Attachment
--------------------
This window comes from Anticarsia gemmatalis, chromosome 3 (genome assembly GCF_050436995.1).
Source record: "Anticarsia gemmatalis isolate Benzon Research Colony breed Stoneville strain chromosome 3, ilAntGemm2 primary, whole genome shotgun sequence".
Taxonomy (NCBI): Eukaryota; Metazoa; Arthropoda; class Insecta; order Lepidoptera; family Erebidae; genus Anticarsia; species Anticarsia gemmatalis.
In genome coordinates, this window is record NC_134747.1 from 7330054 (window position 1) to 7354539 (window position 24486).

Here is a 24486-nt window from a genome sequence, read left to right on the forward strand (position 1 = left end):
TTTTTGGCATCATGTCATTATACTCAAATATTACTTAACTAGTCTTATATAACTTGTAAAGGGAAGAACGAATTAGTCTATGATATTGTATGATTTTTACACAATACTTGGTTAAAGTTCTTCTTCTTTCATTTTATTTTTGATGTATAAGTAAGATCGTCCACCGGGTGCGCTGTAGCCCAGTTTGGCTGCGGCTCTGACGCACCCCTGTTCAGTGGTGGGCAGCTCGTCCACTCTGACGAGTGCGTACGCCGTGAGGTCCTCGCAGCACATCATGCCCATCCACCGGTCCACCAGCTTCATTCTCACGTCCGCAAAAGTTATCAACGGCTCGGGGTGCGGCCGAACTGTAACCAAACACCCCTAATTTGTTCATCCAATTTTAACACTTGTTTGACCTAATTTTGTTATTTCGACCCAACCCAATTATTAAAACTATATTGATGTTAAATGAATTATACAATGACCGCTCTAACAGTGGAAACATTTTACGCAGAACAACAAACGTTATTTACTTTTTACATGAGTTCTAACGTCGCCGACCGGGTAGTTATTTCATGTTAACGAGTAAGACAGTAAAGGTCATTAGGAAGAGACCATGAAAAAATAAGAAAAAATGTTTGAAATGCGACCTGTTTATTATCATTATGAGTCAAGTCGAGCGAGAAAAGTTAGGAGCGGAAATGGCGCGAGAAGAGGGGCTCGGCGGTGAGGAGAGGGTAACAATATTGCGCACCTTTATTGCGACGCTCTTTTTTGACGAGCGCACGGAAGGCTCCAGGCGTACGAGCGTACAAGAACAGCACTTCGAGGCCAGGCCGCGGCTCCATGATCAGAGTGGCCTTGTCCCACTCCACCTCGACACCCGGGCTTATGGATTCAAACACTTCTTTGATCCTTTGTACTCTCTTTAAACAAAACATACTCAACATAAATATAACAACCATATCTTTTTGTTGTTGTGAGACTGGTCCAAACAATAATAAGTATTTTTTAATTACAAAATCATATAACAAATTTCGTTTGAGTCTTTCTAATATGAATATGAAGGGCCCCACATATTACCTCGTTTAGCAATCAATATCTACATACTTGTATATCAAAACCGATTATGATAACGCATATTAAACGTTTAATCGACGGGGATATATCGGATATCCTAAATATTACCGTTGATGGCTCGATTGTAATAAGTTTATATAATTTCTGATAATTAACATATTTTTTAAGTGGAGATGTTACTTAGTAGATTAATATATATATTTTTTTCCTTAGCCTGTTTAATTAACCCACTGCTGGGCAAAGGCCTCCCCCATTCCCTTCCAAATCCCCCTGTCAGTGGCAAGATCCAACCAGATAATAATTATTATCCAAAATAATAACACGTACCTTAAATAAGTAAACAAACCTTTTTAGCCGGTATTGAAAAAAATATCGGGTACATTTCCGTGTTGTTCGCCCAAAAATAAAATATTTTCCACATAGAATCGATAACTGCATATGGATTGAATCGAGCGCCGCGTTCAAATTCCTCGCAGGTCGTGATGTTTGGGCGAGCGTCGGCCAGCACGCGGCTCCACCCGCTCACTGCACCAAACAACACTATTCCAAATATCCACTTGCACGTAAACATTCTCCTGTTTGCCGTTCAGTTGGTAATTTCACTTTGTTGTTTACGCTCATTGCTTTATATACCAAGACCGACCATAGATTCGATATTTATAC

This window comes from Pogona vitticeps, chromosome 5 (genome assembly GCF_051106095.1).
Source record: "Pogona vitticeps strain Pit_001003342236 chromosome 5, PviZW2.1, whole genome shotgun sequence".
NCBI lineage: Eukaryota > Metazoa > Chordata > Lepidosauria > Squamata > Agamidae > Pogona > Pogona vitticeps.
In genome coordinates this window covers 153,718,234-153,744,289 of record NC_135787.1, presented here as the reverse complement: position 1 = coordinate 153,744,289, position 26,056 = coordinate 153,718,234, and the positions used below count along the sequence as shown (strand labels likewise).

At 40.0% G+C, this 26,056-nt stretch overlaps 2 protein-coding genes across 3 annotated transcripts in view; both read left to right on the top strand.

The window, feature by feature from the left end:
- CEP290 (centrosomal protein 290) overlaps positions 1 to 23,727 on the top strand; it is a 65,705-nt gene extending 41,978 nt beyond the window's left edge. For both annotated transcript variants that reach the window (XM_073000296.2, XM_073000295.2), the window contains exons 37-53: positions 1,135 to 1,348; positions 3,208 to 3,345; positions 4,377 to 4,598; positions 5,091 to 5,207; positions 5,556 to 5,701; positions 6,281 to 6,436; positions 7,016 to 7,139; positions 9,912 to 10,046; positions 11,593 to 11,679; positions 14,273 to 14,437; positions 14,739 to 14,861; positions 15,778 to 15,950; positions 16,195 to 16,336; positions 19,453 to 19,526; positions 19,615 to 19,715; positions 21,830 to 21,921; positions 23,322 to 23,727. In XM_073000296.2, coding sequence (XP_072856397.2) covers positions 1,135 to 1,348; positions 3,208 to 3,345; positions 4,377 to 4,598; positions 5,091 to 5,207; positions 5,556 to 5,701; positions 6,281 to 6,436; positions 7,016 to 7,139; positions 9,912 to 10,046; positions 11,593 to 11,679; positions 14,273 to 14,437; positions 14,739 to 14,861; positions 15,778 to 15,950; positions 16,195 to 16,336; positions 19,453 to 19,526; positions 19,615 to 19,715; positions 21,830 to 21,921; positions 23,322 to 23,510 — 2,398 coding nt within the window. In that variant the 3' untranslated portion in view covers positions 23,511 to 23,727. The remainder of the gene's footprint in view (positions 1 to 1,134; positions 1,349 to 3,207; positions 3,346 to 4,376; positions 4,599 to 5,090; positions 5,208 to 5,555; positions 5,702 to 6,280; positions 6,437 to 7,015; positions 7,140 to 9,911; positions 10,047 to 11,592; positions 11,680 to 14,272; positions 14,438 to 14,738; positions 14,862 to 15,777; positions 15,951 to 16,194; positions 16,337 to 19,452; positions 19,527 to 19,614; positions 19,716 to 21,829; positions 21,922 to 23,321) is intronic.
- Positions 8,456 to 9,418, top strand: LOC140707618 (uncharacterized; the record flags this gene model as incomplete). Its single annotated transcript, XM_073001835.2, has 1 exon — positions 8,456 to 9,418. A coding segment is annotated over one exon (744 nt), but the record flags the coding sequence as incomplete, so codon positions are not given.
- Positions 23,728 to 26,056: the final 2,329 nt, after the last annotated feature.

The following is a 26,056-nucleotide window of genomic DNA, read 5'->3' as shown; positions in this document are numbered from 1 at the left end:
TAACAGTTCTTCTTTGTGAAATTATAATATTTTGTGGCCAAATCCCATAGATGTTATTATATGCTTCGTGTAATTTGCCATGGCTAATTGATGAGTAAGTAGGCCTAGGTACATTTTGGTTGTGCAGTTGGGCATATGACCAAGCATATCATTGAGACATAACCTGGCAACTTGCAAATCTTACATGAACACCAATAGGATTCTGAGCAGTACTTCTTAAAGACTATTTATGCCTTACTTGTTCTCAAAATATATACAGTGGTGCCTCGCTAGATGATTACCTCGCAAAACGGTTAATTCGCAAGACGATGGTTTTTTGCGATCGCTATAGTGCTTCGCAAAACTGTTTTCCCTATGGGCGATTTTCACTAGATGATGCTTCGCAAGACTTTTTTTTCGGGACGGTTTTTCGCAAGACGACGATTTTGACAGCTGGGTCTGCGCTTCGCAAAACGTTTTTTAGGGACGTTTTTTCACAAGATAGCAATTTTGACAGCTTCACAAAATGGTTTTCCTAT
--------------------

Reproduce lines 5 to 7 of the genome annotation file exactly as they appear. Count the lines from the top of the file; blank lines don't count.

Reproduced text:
Here is a 24486-nt window from a genome sequence, read left to right on the forward strand (position 1 = left end):
TTTTTGGCATCATGTCATTATACTCAAATATTACTTAACTAGTCTTATATAACTTGTAAAGGGAAGAACGAATTAGTCTATGATATTGTATGATTTTTACACAATACTTGGTTAAAGTTCTTCTTCTTTCATTTTATTTTTGATGTATAAGTAAGATCGTCCACCGGGTGCGCTGTAGCCCAGTTTGGCTGCGGCTCTGACGCACCCCTGTTCAGTGGTGGGCAGCTCGTCCACTCTGACGAGTGCGTACGCCGTGAGGTCCTCGCAGCACATCATGCCCATCCACCGGTCCACCAGCTTCATTCTCACGTCCGCAAAAGTTATCAACGGCTCGGGGTGCGGCCGAACTGTAACCAAACACCCCTAATTTGTTCATCCAATTTTAACACTTGTTTGACCTAATTTTGTTATTTCGACCCAACCCAATTATTAAAACTATATTGATGTTAAATGAATTATACAATGACCGCTCTAACAGTGGAAACATTTTACGCAGAACAACAAACGTTATTTACTTTTTACATGAGTTCTAACGTCGCCGACCGGGTAGTTATTTCATGTTAACGAGTAAGACAGTAAAGGTCATTAGGAAGAGACCATGAAAAAATAAGAAAAAATGTTTGAAATGCGACCTGTTTATTATCATTATGAGTCAAGTCGAGCGAGAAAAGTTAGGAGCGGAAATGGCGCGAGAAGAGGGGCTCGGCGGTGAGGAGAGGGTAACAATATTGCGCACCTTTATTGCGACGCTCTTTTTTGACGAGCGCACGGAAGGCTCCAGGCGTACGAGCGTACAAGAACAGCACTTCGAGGCCAGGCCGCGGCTCCATGATCAGAGTGGCCTTGTCCCACTCCACCTCGACACCCGGGCTTATGGATTCAAACACTTCTTTGATCCTTTGTACTCTCTTTAAACAAAACATACTCAACATAAATATAACAACCATATCTTTTTGTTGTTGTGAGACTGGTCCAAACAATAATAAGTATTTTTTAATTACAAAATCATATAACAAATTTCGTTTGAGTCTTTCTAATATGAATATGAAGGGCCCCACATATTACCTCGTTTAGCAATCAATATCTACATACTTGTATATCAAAACCGATTATGATAACGCATATTAAACGTTTAATCGACGGGGATATATCGGATATCCTAAATATTACCGTTGATGGCTCGATTGTAATAAGTTTATATAATTTCTGATAATTAACATATTTTTTAAGTGGAGATGTTACTTAGTAGATTAATATATATATTTTTTTCCTTAGCCTGTTTAATTAACCCACTGCTGGGCAAAGGCCTCCCCCATTCCCTTCCAAATCCCCCTGTCAGTGGCAAGATCCAACCAGATAATAATTATTATCCAAAATAATAACACGTACCTTAAATAAGTAAACAAACCTTTTTAGCCGGTATTGAAAAAAATATCGGGTACATTTCCGTGTTGTTCGCCCAAAAATAAAATATTTTCCACATAGAATCGATAACTGCATATGGATTGAATCGAGCGCCGCGTTCAAATTCCTCGCAGGTCGTGATGTTTGGGCGAGCGTCGGCCAGCACGCGGCTCCACCCGCTCACTGCACCAAACAACACTATTCCAAATATCCACTTGCACGTAAACATTCTCCTGTTTGCCGTTCAGTTGGTAATTTCACTTTGTTGTTTACGCTCATTGCTTTATATACCAAGACCGACCATAGATTCGATATTTATAC

This window comes from Pogona vitticeps, chromosome 5 (genome assembly GCF_051106095.1).